Christians Attacked in Their Ancestral Home — the Middle East

By:  Warren Mass
Christians Attacked in Their Ancestral Home — the Middle East

As the world focuses on Jerusalem’s Old City on this Good Friday, watching the throngs of Christian pilgrims, some bearing wooden crosses, making their way along the cobblestoned Via Dolorosa (the Way of Sorrows) — the path that Jesus walking on his way to His Crucifixion — the followers of Christ continue to suffer persecution for their faith.

However, the plight of Christians in the Middle East has received some media attention. In an opinion piece in the Wall Street Journal for April 16, Ron Prosor, Israel's ambassador to the United Nations, dashed off an ample list of facts and figures to document just how badly Christians in the Middle East have fared over the past century or longer. A striking revelation: At the turn of the 20th century, Christians made up 26 percent of the Middle East's population, but now comprise less than 10 percent. 

Among the Middle Eastern localities where Christians have suffered attacks, notes Prosor, are the Syrian cities of Aleppo and Damascus, where “Christians who refused to convert to Islam have been kidnapped, shot and beheaded by Islamist opposition fighters.” He also cites Egypt, where “mobs of Muslim Brotherhood members burn Coptic Christian churches in the same way they once obliterated Jewish synagogues.”

Another hotspot for Christians is Iraq, where, Prosor writes: “Terrorists deliberately target Christian worshippers. This past Christmas, 26 people were killed when a bomb ripped through a crowd of worshipers leaving a church in Baghdad's southern Dora neighborhood.”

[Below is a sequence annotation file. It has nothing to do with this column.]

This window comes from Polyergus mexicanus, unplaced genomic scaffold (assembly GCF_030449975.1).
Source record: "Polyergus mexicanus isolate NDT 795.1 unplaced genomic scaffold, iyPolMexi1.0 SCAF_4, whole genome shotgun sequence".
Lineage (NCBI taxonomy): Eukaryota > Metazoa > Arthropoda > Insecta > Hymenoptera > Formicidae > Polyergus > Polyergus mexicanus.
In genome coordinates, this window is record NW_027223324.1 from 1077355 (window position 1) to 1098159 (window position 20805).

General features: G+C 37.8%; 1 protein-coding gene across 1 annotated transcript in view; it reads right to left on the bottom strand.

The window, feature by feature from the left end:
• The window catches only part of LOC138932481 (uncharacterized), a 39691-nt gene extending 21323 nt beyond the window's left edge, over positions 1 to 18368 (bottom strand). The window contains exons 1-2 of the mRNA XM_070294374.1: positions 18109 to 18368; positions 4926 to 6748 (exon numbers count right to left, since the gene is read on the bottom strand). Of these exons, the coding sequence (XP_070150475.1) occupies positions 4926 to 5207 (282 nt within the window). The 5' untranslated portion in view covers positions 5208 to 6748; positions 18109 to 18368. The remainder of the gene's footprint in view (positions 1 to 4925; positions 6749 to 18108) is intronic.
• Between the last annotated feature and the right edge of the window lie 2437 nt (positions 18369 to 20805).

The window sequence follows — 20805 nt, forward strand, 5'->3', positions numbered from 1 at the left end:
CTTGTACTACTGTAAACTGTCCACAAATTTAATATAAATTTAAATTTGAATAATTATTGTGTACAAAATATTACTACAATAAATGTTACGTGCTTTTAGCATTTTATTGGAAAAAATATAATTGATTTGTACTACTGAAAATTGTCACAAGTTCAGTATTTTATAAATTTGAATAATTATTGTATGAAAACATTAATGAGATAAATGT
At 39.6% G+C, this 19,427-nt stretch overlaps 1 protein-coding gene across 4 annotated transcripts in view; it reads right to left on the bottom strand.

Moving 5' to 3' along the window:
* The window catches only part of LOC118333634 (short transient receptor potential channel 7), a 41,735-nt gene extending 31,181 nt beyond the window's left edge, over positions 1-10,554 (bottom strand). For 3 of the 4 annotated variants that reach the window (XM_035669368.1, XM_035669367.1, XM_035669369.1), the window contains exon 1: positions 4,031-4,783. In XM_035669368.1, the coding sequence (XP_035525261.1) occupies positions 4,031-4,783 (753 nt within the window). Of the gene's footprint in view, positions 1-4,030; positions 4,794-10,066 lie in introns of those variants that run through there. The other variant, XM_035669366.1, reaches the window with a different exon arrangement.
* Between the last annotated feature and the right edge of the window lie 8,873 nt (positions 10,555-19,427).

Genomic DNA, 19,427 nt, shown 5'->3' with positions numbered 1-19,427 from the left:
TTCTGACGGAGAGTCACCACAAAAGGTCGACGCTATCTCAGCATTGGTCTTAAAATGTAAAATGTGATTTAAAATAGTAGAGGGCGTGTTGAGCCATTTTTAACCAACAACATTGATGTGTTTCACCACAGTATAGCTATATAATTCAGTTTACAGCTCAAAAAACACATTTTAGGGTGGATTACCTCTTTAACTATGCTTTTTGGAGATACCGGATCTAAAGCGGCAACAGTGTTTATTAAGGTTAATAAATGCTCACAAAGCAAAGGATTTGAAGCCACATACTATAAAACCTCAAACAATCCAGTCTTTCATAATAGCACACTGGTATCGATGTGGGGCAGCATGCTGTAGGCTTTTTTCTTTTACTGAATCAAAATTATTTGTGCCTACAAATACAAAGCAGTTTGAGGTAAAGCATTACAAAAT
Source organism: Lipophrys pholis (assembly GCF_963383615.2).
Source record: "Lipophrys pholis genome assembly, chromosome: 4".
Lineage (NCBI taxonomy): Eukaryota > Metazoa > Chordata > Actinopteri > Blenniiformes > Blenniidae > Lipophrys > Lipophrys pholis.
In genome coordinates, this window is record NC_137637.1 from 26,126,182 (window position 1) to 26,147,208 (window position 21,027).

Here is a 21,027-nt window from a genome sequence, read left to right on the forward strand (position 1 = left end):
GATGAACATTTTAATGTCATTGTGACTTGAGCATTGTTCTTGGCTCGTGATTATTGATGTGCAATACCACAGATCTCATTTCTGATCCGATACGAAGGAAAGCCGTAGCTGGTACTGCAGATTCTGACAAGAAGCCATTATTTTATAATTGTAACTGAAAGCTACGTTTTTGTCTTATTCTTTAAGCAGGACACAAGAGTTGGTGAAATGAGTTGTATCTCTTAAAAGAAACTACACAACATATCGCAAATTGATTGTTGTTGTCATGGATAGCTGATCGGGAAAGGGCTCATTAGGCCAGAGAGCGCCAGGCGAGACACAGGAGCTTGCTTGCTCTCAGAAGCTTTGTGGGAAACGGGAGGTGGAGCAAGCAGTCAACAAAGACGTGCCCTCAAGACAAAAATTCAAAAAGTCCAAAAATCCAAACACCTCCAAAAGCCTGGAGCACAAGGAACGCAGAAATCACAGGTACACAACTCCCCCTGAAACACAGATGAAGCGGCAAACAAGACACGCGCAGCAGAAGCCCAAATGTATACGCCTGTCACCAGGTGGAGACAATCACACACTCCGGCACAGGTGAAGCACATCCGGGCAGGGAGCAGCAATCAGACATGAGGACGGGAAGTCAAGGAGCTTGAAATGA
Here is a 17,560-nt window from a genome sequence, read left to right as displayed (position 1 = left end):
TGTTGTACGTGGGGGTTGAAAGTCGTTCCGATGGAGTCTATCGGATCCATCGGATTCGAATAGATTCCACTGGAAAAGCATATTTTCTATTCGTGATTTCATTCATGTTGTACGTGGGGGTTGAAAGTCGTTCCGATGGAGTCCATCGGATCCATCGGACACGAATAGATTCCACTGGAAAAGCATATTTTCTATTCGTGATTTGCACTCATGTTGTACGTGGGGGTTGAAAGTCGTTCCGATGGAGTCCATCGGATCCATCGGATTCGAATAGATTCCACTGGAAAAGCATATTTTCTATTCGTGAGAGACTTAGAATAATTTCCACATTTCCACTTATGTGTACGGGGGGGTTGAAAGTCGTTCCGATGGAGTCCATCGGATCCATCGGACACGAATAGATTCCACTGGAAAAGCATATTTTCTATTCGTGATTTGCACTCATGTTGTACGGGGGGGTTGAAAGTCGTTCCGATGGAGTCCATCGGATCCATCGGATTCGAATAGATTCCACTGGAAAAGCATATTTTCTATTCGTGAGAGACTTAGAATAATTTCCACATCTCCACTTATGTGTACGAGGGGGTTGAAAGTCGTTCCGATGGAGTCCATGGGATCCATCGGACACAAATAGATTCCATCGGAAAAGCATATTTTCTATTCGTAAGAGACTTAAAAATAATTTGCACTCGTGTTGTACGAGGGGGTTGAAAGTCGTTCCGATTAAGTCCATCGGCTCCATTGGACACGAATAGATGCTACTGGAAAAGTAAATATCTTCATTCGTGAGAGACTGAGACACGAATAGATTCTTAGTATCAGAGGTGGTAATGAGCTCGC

The anti-Christian turmoil in Iraq since the ouster of Saddam Hussein over ten years ago is reflected in the figures Prosor cites. He notes that during the past 10 years, nearly two-thirds of Iraq’s 1.5 million Christians have been forced to flee their homes because of the anti-Christian violence. Many emigrated to Syria, which like Iraq under Hussein, was tolerant of Christians. However, they are “once again becoming victims of unrelenting persecution. Syria’s Christian population has dropped from 30 percent in the 1920s to less than 10 percent today.” 

Prosor — who as a representative of the Israeli government would not likely give Assad much credit — did not mention that life for Christians was considerably easier and safer under Assad than it has become since civil war has broken out across Syria.

However, speaking on NBC’s Meet the Press last September, Sen. Rand Paul (R-Ky.) described the current conflict in Syria as a clash between the government of Assad, who, Paul said, “has protected Christians for a number of decades,” and al-Qaeda-aligned “Islamic rebels,” whom Paul said “have been attacking Christians.”

“I think the Islamic rebels winning is a bad idea for the Christians, and all of a sudden we’ll have another Islamic state where Christians are persecuted,” Paul said.

In the interview, Paul, who is a strong opponent of U.S. foreign intervention, including U.S. foreign aid, said the United States should pursue a negotiated settlement where “Assad is gone, but some of the same people [from Assad’s government] remain stable,” because, “that would also be good for the Christians.”

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Photo: cathedral in Beirut, Lebanon with mosque in background

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